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The Ultimate Anti-Virus Software: Linux
Solving the Security Issues in Windows: Replace It!
May 5, 2000
Editor's note: In light of the wackiness surrounding the ILOVEYOU virus, Paul Ferris's look at viruses and Linux seems especially prescient. Enjoy, knowing that you were invulnerable to the ILOVEYOU virus.
Spring was in the air finally as I rolled back into town and into my favorite hangout, the Beer & Bytes. For those of you who've never experienced it, the Beer & Bytes masquerades as a bar, but it's really kind of a geek coffee house. Computer parts adorn the walls and Monty Python episodes and movies play on the TVs instead of sports channels.
The experiences there are usually only the kind a geek could love: things like debates over object-oriented programming and operating-system design. Linux, BSD, and Unix lovers abound.
But every once and a while a buddy of mine shows up with a tale to tell or a problem to solve, and it makes for an interesting day from the human perspective.
Once again, my good old buddy Slots Globnick rolled in with--lo and behold!--a laptop computer running Windows 98. Usually if Slots shows up the day is guaranteed to take an interesting twist.
No one really took notice at first, until Ratz came over and asked, "Hey Slots, what'll it be?"
Slots was kind of engrossed with something on the screen, but he peered up for a second and mumbled something about "the usual" and returned to the screen.
Ratz reached around and turned the laptop to his face momentarily. "Windows 98!" The tone of voice suggested something out of a Western movie, whereby the next line from the bartender is something along the lines of "We don't serve your kind here, hombre!" That didn't happen, but someone did turn down the TV and attentions shifted.
I decided to belly up to the bar and see what was cooking with the laptop.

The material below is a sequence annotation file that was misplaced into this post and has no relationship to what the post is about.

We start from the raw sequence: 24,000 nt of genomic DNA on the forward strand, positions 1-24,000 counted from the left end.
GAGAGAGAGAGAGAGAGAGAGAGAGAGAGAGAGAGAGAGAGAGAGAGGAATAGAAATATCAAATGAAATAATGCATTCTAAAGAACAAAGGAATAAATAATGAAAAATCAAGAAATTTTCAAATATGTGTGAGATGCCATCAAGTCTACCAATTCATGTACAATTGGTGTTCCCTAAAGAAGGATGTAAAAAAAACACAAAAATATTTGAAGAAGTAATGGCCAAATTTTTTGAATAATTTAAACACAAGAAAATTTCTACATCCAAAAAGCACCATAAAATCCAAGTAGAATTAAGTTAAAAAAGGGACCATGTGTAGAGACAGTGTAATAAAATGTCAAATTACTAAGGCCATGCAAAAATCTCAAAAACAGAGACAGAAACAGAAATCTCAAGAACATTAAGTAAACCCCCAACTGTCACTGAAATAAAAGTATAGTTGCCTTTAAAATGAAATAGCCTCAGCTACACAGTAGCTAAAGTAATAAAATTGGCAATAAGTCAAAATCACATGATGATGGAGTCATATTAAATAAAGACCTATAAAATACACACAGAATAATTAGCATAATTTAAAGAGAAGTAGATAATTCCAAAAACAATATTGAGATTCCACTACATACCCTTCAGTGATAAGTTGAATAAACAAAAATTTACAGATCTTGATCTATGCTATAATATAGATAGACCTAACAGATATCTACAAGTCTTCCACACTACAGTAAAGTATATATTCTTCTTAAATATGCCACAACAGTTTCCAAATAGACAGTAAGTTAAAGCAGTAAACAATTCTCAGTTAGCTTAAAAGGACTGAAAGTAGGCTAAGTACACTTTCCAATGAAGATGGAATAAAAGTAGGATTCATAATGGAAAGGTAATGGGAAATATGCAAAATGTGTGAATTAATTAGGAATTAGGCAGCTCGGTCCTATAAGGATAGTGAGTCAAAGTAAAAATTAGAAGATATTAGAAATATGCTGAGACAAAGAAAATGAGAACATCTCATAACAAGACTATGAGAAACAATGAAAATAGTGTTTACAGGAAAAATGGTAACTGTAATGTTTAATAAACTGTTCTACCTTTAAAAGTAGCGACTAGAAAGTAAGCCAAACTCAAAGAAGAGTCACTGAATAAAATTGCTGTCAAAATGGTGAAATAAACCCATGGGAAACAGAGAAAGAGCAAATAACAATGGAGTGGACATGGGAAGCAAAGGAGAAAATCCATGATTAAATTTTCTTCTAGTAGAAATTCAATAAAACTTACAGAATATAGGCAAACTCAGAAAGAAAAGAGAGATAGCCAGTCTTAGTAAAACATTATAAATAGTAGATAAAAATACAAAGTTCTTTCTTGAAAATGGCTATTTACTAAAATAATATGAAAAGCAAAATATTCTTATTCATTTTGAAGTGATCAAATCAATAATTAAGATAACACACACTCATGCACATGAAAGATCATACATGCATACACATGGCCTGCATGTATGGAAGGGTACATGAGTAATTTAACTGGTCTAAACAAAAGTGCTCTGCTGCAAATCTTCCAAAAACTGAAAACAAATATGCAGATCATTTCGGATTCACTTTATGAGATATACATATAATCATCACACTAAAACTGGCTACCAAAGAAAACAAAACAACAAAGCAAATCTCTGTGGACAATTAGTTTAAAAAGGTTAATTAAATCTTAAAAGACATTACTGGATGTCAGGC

"Whatcha doing, Slots?" My curiosity, like the rest of the people in the room, was mounting.
"Got a virus, and I'm trying to get rid of it. Plus, I think somebody hacked into my laptop the other day while I was surfing the net. I'm not sure, though," he said, still working the mouse pointer and running some kind of virus utility.
I looked at the laptop and the anti-virus scan. "Hard to tell with some operating systems," I said, "whether it's a virus or just plain normal operation." I used the word normal at this point, like what we in the Free Software community mean as fubarred, but that's beside the point. "What makes you think you have been hacked?" I asked casually.
Slots turned and shifted around a bit, taking a sip of latte. "Well, for one thing, all of my personal Web pages now start with the phrase: '1'V3 H4X0RR3D Y0UR S1T3 U L4M3R, 1 0wn U'." Slots looked troubled.
I had to admit at that point that it looked like someone had broken into his computer.
Likely some script kiddie with too much time on his hands. "Man, we've been working on you for months to switch to Linux." I said. "Why didn't you do it, and lock your security down. This wouldn't have been a problem."
"Linux?" Slots laughed and shook his head. "Why, Linux is less secure than Windows. Everybody knows it's by hackers for hackers. The stuff practically has 'hack-me' written all over it!"
I have to explain at this point that a lot of drinking establishments have rules, and some of them are unspoken ones. You're free, for example, to bring a laptop running Windows 98 into the Beer & Bytes--no one will care.
You're even free to turn said laptop on and run some kind of bullet-proof Windows application, like Solitaire. Again, no one will care.
But you cross the line at repeating marketing ideas that have no basis in reality, and especially among the people who have spent a good deal of their days trying to stomp out the real problems. Bad ideas are bad enough, but wrong and bad ideas? It's hard to be tolerant of them, and the technical issues at the Beer & Bytes are kind of in the same category as religious issues would be in a church.
And everyone knows that Linux is high on security--you have the tools to check and monitor your security and more. We all began explaining this to Slots, but he would hear none of it. It didn't matter in the slightest that all the while he was doing this, his infected laptop was churning away attempting to fix a new virus. It didn't matter that recently his Web pages had been altered, likely by some teenager with too much time on his hands.
"You got your list of security holes, and I got mine. I've been to some of the Linux security sites--there are holes found in Linux all the time." He looked around. No one was arguing this point with him. "I was hoping that someone here could find something to wipe this virus off my laptop for me, and that's why I stopped here. I guess that I was mistaken. I'll be on my way."